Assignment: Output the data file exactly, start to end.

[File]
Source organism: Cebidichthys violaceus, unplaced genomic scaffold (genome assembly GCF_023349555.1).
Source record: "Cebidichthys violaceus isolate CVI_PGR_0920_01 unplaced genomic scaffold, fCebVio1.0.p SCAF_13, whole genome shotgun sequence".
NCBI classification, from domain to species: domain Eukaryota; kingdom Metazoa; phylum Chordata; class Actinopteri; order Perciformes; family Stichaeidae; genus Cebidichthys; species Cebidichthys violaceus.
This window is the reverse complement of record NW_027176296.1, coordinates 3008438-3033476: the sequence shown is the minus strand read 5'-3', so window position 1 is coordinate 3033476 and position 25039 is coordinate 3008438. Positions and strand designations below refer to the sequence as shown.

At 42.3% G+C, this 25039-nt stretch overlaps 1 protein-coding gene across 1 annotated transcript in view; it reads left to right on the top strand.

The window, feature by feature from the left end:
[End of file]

Source organism: Cebidichthys violaceus, unplaced genomic scaffold (genome assembly GCF_023349555.1).
Source record: "Cebidichthys violaceus isolate CVI_PGR_0920_01 unplaced genomic scaffold, fCebVio1.0.p SCAF_13, whole genome shotgun sequence".
NCBI classification, from domain to species: domain Eukaryota; kingdom Metazoa; phylum Chordata; class Actinopteri; order Perciformes; family Stichaeidae; genus Cebidichthys; species Cebidichthys violaceus.
This window is the reverse complement of record NW_027176296.1, coordinates 3008438-3033476: the sequence shown is the minus strand read 5'-3', so window position 1 is coordinate 3033476 and position 25039 is coordinate 3008438. Positions and strand designations below refer to the sequence as shown.

At 42.3% G+C, this 25039-nt stretch overlaps 1 protein-coding gene across 1 annotated transcript in view; it reads left to right on the top strand.

The window, feature by feature from the left end: